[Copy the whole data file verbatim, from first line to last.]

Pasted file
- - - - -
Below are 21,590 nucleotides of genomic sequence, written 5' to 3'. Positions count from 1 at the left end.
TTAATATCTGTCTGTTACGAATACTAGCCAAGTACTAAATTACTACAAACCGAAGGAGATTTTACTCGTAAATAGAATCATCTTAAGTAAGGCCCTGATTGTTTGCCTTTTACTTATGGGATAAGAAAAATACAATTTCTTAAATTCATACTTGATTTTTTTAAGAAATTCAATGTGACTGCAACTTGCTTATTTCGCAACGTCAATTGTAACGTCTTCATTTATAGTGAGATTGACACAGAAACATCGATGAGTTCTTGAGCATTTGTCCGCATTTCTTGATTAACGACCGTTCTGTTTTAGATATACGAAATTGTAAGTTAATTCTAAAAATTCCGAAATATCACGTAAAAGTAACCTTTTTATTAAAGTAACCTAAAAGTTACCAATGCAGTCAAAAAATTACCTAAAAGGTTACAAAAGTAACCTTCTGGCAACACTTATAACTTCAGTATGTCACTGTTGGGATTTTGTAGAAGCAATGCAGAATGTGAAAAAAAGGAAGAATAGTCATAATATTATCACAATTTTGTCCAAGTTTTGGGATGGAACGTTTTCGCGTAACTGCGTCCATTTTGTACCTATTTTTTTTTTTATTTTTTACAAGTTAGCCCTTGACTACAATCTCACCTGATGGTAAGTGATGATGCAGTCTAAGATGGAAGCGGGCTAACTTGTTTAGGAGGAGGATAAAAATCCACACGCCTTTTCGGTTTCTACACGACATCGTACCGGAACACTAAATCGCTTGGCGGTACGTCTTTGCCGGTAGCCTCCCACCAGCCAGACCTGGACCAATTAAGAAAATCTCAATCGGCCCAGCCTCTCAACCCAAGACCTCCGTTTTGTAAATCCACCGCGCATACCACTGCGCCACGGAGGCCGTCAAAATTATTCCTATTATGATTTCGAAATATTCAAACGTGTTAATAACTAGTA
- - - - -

Below are 21,590 nucleotides of genomic sequence, written 5' to 3'. Positions count from 1 at the left end.
TTAATATCTGTCTGTTACGAATACTAGCCAAGTACTAAATTACTACAAACCGAAGGAGATTTTACTCGTAAATAGAATCATCTTAAGTAAGGCCCTGATTGTTTGCCTTTTACTTATGGGATAAGAAAAATACAATTTCTTAAATTCATACTTGATTTTTTTAAGAAATTCAATGTGACTGCAACTTGCTTATTTCGCAACGTCAATTGTAACGTCTTCATTTATAGTGAGATTGACACAGAAACATCGATGAGTTCTTGAGCATTTGTCCGCATTTCTTGATTAACGACCGTTCTGTTTTAGATATACGAAATTGTAAGTTAATTCTAAAAATTCCGAAATATCACGTAAAAGTAACCTTTTTATTAAAGTAACCTAAAAGTTACCAATGCAGTCAAAAAATTACCTAAAAGGTTACAAAAGTAACCTTCTGGCAACACTTATAACTTCAGTATGTCACTGTTGGGATTTTGTAGAAGCAATGCAGAATGTGAAAAAAAGGAAGAATAGTCATAATATTATCACAATTTTGTCCAAGTTTTGGGATGGAACGTTTTCGCGTAACTGCGTCCATTTTGTACCTATTTTTTTTTTTATTTTTTACAAGTTAGCCCTTGACTACAATCTCACCTGATGGTAAGTGATGATGCAGTCTAAGATGGAAGCGGGCTAACTTGTTTAGGAGGAGGATAAAAATCCACACGCCTTTTCGGTTTCTACACGACATCGTACCGGAACACTAAATCGCTTGGCGGTACGTCTTTGCCGGTAGCCTCCCACCAGCCAGACCTGGACCAATTAAGAAAATCTCAATCGGCCCAGCCTCTCAACCCAAGACCTCCGTTTTGTAAATCCACCGCGCATACCACTGCGCCACGGAGGCCGTCAAAATTATTCCTATTATGATTTCGAAATATTCAAACGTGTTAATAACTAGTA